Public Health Behind Bars: From Prisons to Communities

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Robert Greifinger
Springer Science & Business Media, 2007 M10 4 - 576 pages
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Projecting correctional facility-based health care into the community arena, Public Health Behind Bars: From Prisons to Communities examines the burden of illness in the growing prison population, and analyzes the considerable impact on public health as prisoners are released. More than forty practitioners, researchers, and scholars in correctional health, mental health, law, and public policy make a timely case for correctional health care that is humane for those incarcerated and beneficial to the communities they reenter. These authors offer affirmative recommendations toward that evolutionary step.

Chapter authors identify the most compelling health problems behind bars (including communicable disease, mental illness, addiction, and suicide), pinpoint systemic barriers to care, and explain how correctional medicine can shift from emergency or crisis care to primary care and prevention. In addition, strategies are outlined that link community health resources to correctional facilities so that prisoners can transition to the community without unnecessarily taxing public resources or falling through the cracks. Between the authors’ research findings and practical suggestions, readers will find realistic answers to these and similar questions:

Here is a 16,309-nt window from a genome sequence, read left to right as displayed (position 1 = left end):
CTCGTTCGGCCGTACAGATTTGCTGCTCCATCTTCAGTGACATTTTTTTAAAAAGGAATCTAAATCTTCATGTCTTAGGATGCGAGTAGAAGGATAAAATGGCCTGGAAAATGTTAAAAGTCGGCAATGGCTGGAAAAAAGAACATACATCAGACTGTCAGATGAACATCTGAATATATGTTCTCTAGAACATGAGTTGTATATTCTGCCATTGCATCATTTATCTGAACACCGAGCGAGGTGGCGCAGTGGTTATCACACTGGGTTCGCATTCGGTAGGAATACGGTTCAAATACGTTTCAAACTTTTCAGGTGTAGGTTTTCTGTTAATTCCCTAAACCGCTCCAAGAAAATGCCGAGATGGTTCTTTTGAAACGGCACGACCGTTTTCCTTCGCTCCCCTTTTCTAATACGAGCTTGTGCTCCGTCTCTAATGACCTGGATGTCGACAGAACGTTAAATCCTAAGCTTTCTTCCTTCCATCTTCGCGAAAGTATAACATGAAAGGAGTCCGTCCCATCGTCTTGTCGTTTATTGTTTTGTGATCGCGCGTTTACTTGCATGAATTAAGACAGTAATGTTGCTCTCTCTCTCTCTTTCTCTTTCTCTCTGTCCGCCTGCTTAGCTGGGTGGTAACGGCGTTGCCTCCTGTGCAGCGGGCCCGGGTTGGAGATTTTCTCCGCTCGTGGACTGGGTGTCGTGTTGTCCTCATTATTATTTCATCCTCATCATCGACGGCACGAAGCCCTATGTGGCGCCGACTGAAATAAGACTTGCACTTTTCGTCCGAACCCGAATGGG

• Can transmission of HIV, tuberculosis, and other communicable diseases be reduced and prevented among prisoners?
  • How can correctional facilities treat addiction more effectively?
  • What can be done to improve diagnosis and treatment of psychiatric disorders?
  • Can correctional care benefit from quality management and performance measurement?
  • How can care be coordinated between correctional and community health care providers?
  • What are the health risks to communities if action is not taken?

Public Health Behind Bars: From Prisons to Communities is a challenge of immediate interest to readers in correctional health and medicine, public and community health, health care administration and policy, and civil rights.

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About the author (2007)

Robert B. Greifinger, M.D., is a medical management consultant. He has extensive experience in the development and management of complex community and institutional health care programs. His current clients include managed care organizations and state and local correctional systems. Greifinger frequently serves as a court-appointed expert to report on ailing correctional health systems. He is also an adjunct Professor at the John Jay College of Criminal Justice. Previously, he was the Chief Medical Officer for the New York State of Correctional Services, which was responsible for the health care of 68,000 inmates.

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